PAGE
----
The British Government has reimposed lockdown restrictions in the English city of Leicester after a spike in coronavirus infections, including the closure of shops that don't sell essential goods and schools.
In a statement in Parliament, Health Secretary Matt Hancock said the Government won't be recommending that the city joins in the easing of the lockdown in England that is due to take place on Saturday, which includes the reopening of pubs and restaurants.
He also said non-essential retailers, such as department stores and electronic retailers, will have to close again, two weeks after they reopened.
In addition, he said that schools will have to close from Thursday, though they will stay open for vulnerable children. And he also said travel to, from and within the city will have to be curtailed.
Hancock said "precise and targeted actions like these will give the virus nowhere to hide and help us defeat this invisible killer."
In the United States, the city of Jacksonville, where US President Donald Trump is expected to accept the Republican nomination, enacted a mandatory mask requirement for public and indoor locations, and "in other situations where individuals cannot socially distance."
This is a reversal from city leaders. On June 23, Jacksonville mayor Lenny Curry said he didn't plan to issue a mask mandate.
The Republican event is scheduled to be held in Jacksonville in late August.
The head of the World Health Organisation says the coronavirus pandemic is "not even close to being over" and that the outbreak is accelerating globally.
At a news briefing today, Dr Tedros Adhanom Ghebreyesus said that tomorrow marks six months since the UN health agency was first informed of a cluster of unusual pneumonia cases in China - the first indications of the coronavirus' emergence.
"Six months ago, none of us could have imagined how our world and our lives would be thrown into turmoil by this new virus," he said, noting the WHO has since recorded more than 10 million cases and 500,00 deaths globally.
Tedros warned that because "most people remain susceptible" to the virus, the world is still only in the early stages of the outbreak. "The worst is yet to come. With this kind of environment and condition, we fear the worst."
Swiss authorities say 20 people who were patrons of a bar outside Zurich have tested positive for the coronavirus, and it is suspected that the virus spread there from an outbreak at club in the city.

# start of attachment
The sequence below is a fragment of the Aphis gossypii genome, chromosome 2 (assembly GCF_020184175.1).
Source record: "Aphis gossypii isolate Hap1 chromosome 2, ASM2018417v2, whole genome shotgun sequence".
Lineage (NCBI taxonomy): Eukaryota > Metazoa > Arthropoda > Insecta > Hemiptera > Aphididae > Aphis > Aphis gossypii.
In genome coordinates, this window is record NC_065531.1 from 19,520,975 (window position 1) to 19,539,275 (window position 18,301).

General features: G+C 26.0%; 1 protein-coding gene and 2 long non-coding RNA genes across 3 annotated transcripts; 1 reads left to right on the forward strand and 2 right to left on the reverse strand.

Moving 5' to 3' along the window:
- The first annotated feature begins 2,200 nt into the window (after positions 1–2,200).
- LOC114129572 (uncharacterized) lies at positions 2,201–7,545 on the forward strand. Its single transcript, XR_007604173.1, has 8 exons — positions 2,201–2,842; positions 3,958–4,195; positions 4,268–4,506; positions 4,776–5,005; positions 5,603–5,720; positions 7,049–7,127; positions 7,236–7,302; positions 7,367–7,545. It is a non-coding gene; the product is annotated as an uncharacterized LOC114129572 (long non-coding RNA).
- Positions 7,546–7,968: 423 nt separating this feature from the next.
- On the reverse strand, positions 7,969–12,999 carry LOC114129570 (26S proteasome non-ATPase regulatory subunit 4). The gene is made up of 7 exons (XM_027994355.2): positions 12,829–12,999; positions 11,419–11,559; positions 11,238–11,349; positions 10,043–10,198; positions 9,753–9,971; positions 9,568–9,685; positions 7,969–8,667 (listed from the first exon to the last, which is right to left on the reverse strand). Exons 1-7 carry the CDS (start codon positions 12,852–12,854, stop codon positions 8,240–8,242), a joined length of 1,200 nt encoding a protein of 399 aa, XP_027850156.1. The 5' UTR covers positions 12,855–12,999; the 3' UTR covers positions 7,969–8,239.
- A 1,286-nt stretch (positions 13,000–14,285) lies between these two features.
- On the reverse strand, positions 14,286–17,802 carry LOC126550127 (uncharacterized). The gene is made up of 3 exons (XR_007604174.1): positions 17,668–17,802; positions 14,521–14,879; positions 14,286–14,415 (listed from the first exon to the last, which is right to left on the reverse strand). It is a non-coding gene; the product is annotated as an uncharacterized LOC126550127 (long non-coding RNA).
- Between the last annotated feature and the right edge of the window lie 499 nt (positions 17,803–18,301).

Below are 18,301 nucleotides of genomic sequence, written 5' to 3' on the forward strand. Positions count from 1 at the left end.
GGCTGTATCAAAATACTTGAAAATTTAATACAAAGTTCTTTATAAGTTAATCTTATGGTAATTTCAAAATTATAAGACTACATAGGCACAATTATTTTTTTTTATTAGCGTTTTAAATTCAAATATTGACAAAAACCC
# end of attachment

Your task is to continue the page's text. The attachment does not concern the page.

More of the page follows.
Aargau canton (state) authorities said that patrons of the bar in Spreitenbach who were infected had been linked to the "superspreader event" at the Flamingo Club in Zurich.
They said that they were in contact with the infected people and other others and "where necessary, quarantine has been ordered."
Italy added six new victims and 126 new coronavirus infections to its official Covid-19 toll, one of its lowest daily tallies since the outbreak began four months ago in the onetime European epicentre.
Three of those new infections are in the northern Veneto region, which is now ordering tests for foreign home care workers after a cluster developed among returning Moldovans.
Spanish health authorities are closely watching how coronavirus clusters involving agricultural workers in northern Spain and that have infected some 300 people over the past two weeks are evolving.
Spain has recorded 84 new confirmed infections in the past 24 hours, including among people who showed no clear symptoms of the Covid-19 disease. There have been three new recorded deaths.
In Brazil, Sao Paulo state, the epicentre of the country's crisis, will start fining people who are unmasked in public areas.
Governor João Doria said the penalty will be equivalent to US$92 and will be enforced by sanitary agents. Doria said a fine 10 times higher will be given to stores for each unmasked client who is allowed in.
More than 14,000 of Brazil's 57,000 confirmed fatalities from Covid-19 are in Sao Paulo state. Doria issued a decree in the beginning of May saying masks should be worn in public spaces, but it did not stipulate any penalty for people who didn't. The use of masks has been mandatory in Sao Paulo city's public transport since May.
Authorities have extended by a week a partial lockdown in a western German district hit by a big coronavirus outbreak at a slaughterhouse.
The measures were imposed on Guetersloh county, home to some 360,000 people, for an initial one-week period nearly a week ago.
Cinemas, gyms and bars were closed, but stores remained open and restaurants have been able to serve customers from the same household. People from the district have faced restrictions on travel elsewhere in Germany.
Japan's capital city of Tokyo reported 58 new cases of coronavirus, as the number remained at recent highs since last week and a top government official said the trend doesn't look good.
The number of cases in Tokyo rose to 60 yesterday, the highest since early May and nearly doubling from 31 five days ago.
About half of recent daily confirmed cases have been detected among staff or customers of Tokyo's nightlife districts.
Movie theatres, casinos and children's summer camps reopened in Greece today, while concerts, conferences, commercial fairs and artistic events can once again be held, in the latest phase of the country's easing of lockdown measures.
Outdoor summer movie theatres have already been open for several weeks, but this is the first time indoor theatres will be able to operate since the lockdown was imposed in March.
Yesterday, Greece reported no new deaths and 10 new cases, for a total of 191 deaths and 3376 confirmed cases. The country has gradually been easing restrictions.
On Thursday, international flights will be allowed at regional airports across the country once more. Currently tourists can fly into only Athens or the northern city of Thessaloniki.